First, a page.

Tube Amps / Music Electronics
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|7/5/2003 2:55 PM|
||Re: What are the voltages for a 5F1?|
I had a friend's Victoria 5F1 in here a little while ago. The plate voltage on the 6V6 was about 402VDC. Down the line into the upper 300's for the preamp. It was an amazingly good sounding Champ. It was almost as loud/punchy as the owner's original 5E3. Side by side, they put out an impressive SPL + tone.
|7/10/2003 5:46 PM|
here are some voltages that i measured on original fender PT iron with no load:
110 -> 302-0-302
110 -> 325-0-324
As you can see, there's quite a bit of variability among the early/late tweed champs, and a very significant difference between the champs/princetons of the same era.
|7/10/2003 6:02 PM|
|Bruce /Mission Amps
Right and now stick those PTs on a Variac and measure the voltages at 110vac, 115vac, 117vac 120vac and what I get frequently, 124vac.
|7/12/2003 8:30 AM|
||What is that on a 5y3?|
What would those voltages (300-325vac) produce in B+ through a 5Y3?
|7/12/2003 4:42 PM|
|Bruce /Mission Amps
It completely depends on the load through the rectifier.
A NOS 5Y3GT is nice and soft so there is a big drop when 60ma to 80ma flows through it.
With no load, the power supply B+ into a decent +10uF cap will probably charge up to about 425vdc@300vac and about 460vdc@325vac.
Under an average solid load like two semi hot power tubes with two or three preamp tubes, that number would be quite a bit less... maybe 330vdc@300vac and 360vdc@325vac.
Again, it really depends on the current load through the 5Y3GT.
|7/19/2003 9:57 PM|
|bob p||Re: What are the voltages for a 5F1?|
when i dialed down to get those measurements, i did the variable input voltage thing that you recommended. i have the results in a spreadsheet, but i didn't bother to post them because they didn't answer the question asked in the original post, and because anybody could calculate them by calculating the turns ratio from the information that i supplied, and then chugging through a little math.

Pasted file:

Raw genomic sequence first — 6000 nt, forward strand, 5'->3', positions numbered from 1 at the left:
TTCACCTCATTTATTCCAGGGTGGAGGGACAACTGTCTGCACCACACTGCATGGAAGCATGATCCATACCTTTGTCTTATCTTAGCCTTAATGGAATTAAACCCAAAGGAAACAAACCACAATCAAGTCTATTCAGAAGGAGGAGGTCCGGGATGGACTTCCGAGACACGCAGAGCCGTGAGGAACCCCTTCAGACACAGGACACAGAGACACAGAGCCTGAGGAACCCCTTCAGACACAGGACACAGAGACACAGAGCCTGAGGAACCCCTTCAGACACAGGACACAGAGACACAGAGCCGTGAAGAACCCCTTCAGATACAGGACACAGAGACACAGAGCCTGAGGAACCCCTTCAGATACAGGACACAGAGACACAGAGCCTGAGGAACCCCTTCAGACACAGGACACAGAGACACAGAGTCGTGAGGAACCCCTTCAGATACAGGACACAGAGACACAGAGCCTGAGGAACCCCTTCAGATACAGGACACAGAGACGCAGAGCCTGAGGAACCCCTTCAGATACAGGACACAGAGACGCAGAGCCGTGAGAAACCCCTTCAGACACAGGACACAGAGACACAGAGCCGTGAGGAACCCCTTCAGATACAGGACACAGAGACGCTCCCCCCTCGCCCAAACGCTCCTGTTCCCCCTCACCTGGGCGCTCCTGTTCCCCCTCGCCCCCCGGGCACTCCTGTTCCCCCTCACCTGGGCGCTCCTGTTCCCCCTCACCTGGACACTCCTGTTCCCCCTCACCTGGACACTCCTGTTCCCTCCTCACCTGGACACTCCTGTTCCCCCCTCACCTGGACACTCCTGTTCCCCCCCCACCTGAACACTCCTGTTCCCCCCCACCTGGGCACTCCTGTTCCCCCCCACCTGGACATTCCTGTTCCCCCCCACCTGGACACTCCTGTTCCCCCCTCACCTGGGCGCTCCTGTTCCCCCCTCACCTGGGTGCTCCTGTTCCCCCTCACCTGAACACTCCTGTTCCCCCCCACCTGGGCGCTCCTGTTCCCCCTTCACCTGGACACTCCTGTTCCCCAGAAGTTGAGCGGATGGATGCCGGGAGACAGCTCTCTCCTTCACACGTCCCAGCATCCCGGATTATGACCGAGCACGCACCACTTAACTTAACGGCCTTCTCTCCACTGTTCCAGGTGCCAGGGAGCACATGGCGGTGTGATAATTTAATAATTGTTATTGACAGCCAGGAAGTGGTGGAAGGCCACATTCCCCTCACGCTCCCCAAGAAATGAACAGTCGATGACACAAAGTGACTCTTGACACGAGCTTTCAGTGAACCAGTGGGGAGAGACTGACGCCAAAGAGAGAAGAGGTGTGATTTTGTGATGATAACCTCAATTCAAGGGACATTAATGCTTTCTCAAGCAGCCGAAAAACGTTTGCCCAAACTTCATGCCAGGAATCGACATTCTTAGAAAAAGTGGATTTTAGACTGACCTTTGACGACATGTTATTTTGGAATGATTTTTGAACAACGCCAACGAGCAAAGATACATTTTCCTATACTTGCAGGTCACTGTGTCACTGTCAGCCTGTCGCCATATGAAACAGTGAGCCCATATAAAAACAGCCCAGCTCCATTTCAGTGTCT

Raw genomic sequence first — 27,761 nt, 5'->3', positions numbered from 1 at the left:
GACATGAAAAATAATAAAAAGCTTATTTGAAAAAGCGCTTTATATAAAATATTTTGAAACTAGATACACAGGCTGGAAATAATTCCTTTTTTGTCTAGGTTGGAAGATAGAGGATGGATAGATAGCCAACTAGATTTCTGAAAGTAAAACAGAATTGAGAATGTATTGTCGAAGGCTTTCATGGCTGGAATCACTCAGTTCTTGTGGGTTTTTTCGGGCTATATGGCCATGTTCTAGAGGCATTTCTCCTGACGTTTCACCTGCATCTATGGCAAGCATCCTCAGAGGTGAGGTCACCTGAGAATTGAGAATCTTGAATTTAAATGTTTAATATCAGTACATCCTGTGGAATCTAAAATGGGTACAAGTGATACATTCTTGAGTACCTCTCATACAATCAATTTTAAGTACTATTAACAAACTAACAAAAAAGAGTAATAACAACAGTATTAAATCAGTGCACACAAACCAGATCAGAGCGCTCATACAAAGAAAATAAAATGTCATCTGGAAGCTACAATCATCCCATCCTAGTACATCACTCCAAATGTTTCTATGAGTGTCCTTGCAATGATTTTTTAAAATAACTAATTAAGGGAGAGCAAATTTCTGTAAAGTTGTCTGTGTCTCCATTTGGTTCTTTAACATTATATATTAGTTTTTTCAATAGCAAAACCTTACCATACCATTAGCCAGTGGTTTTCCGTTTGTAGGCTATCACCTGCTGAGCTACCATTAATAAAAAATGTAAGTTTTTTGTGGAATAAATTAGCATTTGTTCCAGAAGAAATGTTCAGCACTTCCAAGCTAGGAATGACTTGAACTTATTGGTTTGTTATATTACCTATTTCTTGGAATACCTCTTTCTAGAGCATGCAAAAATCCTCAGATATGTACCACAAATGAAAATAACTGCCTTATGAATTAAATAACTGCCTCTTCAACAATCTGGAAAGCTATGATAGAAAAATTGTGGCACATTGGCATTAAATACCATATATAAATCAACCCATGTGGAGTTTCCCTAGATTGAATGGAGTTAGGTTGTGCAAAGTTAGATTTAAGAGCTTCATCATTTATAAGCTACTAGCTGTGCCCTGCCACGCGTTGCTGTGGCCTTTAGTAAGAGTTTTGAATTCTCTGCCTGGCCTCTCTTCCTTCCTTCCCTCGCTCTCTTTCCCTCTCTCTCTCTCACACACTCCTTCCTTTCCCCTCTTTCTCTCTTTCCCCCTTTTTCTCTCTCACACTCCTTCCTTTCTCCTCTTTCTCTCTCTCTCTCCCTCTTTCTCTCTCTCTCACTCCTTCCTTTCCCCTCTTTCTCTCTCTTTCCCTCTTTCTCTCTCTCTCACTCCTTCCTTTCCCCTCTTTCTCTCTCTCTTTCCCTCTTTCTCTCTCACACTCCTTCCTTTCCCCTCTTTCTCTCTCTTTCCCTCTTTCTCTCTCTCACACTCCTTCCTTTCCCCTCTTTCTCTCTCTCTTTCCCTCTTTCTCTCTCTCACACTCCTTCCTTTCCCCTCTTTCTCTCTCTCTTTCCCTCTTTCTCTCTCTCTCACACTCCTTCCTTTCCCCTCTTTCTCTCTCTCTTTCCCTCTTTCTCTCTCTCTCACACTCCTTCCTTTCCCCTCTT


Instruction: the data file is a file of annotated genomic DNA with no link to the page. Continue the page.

if you were hinting at the huge differences that a user will get when plugging vintage iron into today's modern wall voltages, i couldn't agree with you more. the reason for my post, though, was to answer the original question about what the secondary voltages should be for somebody trying to build a tweed champ replica. the information supplied should make it easy enough for somebody to determine what kind of iron they'll need if they're correcting for today's primary voltages.
|7/20/2003 6:41 PM|
Yup, it was a veiled comment about how those old PTs can kill a cheaply made modern 6V6... because it forces the secondary vac up so much higher.
With modern filter caps and a stiff rectifier, the B+ can be brutal.
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